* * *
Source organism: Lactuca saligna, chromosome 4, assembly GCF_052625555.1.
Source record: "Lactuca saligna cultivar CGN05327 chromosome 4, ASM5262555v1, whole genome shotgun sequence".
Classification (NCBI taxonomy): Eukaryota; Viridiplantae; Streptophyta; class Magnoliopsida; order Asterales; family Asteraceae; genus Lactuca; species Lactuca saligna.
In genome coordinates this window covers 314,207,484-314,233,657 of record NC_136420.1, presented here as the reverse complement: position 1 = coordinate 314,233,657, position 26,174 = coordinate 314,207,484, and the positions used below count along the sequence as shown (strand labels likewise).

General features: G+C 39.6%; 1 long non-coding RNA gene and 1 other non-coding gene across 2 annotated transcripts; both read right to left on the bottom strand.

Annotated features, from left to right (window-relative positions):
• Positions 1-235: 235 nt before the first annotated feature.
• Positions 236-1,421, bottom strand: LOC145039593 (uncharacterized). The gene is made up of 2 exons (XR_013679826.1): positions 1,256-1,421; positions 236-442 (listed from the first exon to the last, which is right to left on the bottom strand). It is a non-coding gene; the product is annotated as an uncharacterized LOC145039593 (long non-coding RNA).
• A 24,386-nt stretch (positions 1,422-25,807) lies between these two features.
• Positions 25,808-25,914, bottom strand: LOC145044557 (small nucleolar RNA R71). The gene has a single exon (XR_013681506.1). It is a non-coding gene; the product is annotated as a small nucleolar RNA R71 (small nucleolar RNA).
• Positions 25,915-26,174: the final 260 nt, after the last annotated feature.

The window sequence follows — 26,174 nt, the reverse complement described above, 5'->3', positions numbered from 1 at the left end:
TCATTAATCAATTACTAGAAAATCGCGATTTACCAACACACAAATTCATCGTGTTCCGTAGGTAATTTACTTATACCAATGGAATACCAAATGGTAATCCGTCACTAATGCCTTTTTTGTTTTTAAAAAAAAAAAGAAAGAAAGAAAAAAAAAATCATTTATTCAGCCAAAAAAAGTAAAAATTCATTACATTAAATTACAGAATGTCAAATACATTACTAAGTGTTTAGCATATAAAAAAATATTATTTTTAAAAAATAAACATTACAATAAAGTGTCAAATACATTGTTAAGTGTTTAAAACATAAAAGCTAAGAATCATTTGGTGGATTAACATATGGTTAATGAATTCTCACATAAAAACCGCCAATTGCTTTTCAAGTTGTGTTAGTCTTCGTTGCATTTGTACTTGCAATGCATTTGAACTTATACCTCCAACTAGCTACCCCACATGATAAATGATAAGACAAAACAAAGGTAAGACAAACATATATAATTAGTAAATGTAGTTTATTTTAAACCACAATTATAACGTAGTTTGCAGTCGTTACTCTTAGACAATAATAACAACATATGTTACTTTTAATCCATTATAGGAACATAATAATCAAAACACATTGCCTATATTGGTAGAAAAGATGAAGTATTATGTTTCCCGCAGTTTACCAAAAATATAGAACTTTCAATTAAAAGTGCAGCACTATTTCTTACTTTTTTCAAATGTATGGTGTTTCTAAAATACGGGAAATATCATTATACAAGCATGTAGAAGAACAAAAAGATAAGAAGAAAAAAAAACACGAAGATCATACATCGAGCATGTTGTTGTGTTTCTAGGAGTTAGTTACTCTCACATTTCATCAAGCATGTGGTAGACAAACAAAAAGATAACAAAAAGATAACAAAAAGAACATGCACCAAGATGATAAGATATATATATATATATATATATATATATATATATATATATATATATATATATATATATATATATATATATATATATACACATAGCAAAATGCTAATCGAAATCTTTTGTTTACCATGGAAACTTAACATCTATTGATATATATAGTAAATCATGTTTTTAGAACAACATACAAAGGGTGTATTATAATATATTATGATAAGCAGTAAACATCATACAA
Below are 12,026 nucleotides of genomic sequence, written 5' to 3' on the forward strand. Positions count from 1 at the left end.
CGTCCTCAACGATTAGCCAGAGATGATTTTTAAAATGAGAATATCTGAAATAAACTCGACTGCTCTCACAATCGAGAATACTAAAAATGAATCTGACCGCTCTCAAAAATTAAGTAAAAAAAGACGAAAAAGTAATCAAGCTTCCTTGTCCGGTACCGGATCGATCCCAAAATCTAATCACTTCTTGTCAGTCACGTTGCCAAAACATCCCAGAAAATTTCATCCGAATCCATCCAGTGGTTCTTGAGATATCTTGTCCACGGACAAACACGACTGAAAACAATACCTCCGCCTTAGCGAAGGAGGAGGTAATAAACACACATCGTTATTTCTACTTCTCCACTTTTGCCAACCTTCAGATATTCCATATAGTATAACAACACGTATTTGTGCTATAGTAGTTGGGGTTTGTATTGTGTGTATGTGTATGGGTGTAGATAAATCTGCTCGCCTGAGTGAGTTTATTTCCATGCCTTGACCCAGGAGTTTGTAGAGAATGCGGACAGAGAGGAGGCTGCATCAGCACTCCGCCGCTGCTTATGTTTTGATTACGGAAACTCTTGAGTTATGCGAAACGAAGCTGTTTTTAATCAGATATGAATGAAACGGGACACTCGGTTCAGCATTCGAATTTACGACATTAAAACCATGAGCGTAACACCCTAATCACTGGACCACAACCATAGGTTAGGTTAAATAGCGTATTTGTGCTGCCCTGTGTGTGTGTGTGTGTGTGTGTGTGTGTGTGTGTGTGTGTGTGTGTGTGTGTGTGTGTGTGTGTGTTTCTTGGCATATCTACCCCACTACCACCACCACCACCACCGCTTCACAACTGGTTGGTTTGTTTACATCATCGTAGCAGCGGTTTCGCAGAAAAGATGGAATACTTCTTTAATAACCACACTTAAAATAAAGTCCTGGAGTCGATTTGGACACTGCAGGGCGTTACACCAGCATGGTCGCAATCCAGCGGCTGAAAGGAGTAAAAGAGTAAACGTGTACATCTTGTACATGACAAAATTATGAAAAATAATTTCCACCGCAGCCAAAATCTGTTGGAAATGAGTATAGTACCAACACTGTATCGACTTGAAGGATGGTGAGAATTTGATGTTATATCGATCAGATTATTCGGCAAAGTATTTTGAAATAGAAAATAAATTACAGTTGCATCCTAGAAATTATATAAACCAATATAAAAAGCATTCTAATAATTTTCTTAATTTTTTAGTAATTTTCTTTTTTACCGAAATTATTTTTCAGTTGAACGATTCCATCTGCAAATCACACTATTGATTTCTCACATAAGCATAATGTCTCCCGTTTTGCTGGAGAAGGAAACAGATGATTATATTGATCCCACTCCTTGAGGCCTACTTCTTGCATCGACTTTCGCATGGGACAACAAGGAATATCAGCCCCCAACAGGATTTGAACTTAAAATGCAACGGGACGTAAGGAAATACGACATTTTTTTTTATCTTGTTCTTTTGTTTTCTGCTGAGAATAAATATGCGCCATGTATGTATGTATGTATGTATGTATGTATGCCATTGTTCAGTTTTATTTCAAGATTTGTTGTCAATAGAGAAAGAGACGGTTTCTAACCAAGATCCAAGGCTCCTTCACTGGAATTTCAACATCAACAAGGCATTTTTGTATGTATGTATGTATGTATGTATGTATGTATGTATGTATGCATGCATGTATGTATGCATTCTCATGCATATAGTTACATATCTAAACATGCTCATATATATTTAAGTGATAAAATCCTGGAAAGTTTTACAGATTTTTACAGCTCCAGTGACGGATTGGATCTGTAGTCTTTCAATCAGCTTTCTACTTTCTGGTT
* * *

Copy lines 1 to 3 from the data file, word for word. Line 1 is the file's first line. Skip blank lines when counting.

Source organism: Lactuca saligna, chromosome 4, assembly GCF_052625555.1.
Source record: "Lactuca saligna cultivar CGN05327 chromosome 4, ASM5262555v1, whole genome shotgun sequence".
Classification (NCBI taxonomy): Eukaryota; Viridiplantae; Streptophyta; class Magnoliopsida; order Asterales; family Asteraceae; genus Lactuca; species Lactuca saligna.